An actor, famous and fêted, at the peak of his career, steps on stage one night. Starting to speak, he finds that he simply can't do it any longer. He feels fake, inauthentic, unprepared, and, though he goes through the motions, it becomes apparent that his audience has perceived a change in him, too, and not one for the better. His gift, whatever it was, has gone. How does a life continue when the talent it rested on is abruptly removed?
It's a risky subject for a novelist to take on, but Philip Roth's late career might seem to protect him against any suggestion that the disaster visited on Simon Axler, his actor protagonist, might have happened to him too. At an age when most novelists are happy to go on ploughing familiar ground, Roth's technical command has widened, deepened, and taken on newly ambitious subjects. The novels from 1995's Sabbath's Theater onwards are mesmerisingly good, and it is becoming a global scandal that so masterly a novelist is regularly overlooked for the Nobel Prize in favour of some Teutonic footler or other.
Having said that, The Humbling is not vintage Roth, despite its compelling premise. The bizarre series of episodes – mostly sexual encounters with women – which make up this short novel don't play to Roth's strengths. A mental patient talks Axler through an episode of hideous observed abuse; Axler's wife leaves him; and the lesbian daughter of some old actor friends of his embarks on a complicated and rather brutal affair with him.
In the past, Roth's virtuosity has lain in his densely envisaged fictional world, and in his unmatched ear for dialogue – he is about the only American novelist I can think of who can write a convincing conversation between English characters. Both of those merits have gone here; we don't really know what the setting of each episode looks like, and sometimes Roth seems to have forgotten too. A lengthy dialogue between Axler and his lover's ex neglects, in tone, the fact that Axler is pointing a gun at her all the way through.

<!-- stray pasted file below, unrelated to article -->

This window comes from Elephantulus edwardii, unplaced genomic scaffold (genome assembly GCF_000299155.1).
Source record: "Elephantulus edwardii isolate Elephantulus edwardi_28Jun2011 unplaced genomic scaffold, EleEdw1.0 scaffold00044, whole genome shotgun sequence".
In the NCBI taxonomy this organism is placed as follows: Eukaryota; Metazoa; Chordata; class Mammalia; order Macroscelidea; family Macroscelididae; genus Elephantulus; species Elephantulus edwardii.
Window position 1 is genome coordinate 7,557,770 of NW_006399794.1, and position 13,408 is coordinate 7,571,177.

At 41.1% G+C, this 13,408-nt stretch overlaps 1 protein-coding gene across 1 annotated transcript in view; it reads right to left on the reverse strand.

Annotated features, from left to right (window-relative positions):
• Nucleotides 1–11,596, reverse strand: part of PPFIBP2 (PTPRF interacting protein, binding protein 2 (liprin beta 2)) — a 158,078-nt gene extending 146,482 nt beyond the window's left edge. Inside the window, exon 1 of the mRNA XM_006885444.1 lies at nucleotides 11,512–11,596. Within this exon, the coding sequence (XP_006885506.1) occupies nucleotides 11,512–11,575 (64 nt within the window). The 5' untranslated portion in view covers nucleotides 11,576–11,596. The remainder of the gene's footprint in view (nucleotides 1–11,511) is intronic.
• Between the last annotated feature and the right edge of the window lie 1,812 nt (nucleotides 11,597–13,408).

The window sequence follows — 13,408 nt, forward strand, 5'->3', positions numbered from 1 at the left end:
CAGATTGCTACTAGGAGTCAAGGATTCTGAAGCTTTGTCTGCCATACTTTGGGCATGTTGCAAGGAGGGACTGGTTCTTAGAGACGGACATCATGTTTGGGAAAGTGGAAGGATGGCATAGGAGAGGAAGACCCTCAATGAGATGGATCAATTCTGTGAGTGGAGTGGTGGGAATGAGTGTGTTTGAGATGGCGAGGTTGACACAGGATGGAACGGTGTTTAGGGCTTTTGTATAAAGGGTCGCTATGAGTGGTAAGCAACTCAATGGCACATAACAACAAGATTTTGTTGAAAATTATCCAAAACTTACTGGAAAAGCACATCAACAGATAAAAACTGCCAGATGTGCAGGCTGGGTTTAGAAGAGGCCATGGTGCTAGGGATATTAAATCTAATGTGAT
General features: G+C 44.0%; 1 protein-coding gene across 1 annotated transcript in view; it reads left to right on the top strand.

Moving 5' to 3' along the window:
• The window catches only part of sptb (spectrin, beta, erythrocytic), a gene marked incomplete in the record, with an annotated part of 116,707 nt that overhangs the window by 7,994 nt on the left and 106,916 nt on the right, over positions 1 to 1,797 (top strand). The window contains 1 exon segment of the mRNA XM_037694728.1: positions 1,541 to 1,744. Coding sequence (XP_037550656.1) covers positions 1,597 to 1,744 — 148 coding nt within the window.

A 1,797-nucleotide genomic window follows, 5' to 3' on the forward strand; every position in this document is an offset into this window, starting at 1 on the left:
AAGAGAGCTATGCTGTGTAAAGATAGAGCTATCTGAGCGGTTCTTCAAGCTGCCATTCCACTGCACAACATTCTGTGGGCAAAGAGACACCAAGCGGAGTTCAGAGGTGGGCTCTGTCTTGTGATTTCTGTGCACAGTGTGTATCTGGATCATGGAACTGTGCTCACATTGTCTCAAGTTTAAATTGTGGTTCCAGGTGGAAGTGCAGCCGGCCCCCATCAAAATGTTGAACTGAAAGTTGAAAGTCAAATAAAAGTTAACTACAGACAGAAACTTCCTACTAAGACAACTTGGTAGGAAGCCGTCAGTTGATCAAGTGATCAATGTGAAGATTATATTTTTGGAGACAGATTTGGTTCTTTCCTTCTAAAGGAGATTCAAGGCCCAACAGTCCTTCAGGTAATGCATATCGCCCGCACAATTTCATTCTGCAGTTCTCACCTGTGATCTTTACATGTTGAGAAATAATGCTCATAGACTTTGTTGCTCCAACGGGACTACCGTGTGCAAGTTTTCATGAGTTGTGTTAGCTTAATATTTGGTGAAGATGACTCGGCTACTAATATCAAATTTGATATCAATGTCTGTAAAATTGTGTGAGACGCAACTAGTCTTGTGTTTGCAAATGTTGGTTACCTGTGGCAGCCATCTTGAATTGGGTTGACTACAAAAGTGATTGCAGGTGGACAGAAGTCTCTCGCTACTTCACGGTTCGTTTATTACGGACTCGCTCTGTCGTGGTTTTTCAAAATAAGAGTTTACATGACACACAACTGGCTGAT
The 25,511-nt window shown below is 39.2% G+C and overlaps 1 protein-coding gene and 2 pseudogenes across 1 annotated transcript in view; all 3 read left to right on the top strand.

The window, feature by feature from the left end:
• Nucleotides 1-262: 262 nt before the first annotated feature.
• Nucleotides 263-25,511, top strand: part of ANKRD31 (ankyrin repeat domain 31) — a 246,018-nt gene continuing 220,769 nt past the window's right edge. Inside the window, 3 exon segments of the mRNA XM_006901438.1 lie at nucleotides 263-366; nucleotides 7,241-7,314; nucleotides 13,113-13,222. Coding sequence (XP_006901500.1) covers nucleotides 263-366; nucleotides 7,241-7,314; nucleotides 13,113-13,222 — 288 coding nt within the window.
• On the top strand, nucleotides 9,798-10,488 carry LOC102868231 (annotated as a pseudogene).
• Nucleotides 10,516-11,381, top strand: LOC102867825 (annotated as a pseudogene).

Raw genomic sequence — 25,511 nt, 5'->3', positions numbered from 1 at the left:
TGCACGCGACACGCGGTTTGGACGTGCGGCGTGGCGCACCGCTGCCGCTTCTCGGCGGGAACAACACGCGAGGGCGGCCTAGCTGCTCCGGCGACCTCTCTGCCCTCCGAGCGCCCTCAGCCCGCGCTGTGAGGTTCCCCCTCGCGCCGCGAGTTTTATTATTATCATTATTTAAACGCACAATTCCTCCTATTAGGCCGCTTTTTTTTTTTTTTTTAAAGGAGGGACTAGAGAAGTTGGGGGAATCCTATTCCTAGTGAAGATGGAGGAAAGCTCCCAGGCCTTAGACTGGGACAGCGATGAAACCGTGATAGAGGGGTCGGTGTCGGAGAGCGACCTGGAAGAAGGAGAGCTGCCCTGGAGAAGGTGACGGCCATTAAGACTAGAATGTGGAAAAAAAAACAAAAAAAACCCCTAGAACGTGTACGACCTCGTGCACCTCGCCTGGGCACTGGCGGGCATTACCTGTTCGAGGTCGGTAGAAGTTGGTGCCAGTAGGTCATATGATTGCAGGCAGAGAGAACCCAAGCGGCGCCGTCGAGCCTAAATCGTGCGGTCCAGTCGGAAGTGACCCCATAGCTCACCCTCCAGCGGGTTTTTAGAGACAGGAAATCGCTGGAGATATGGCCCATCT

When the dialogue falters, it suggests that a character has not really been heard or understood. Axler's lover Pegeen is a lesbian as envisaged by aged heterosexual male novelists, happy to embark on threesomes, to accept more feminine clothes and expensive ladylike haircuts. One of her exes has decided to take hormones, grow a moustache and have a penis installed; another vengefully stalks around in the approved embittered-dyke fashion. None of them seems to talk like a human being: "I watch her in the pool. I watch her in the locker room. A rich kid. A privileged kid. She's never known a minute's hardship. She's perfect. Blond. Crystal blue eyes. Long legs. Strong legs. Perfect breasts."
And when the reader hears Pegeen observe that, "You really think you've fucked the lesbian out of me in 10 months," the deafening clang of sexual agendas being serviced drowns out any more humane voice. When the characters are so clearly puppets, without any power to disagree or act without reference to a single character's needs, we are not going to be moved or affected when they have an affair, walk away or commit suicide; the strings may be cut, but there will be another lot of puppets along in a minute.
As Axler's agent points out, his crisis is not so very unusual; the dream of standing before an audience, unable to act, is a near-universal nightmare. The Humbling disappoints because it avoids these universal implications, and veers off into a baroque world of the unique and fantastic, never quite deigning to make its world concrete or to give its characters the honour of an independent will.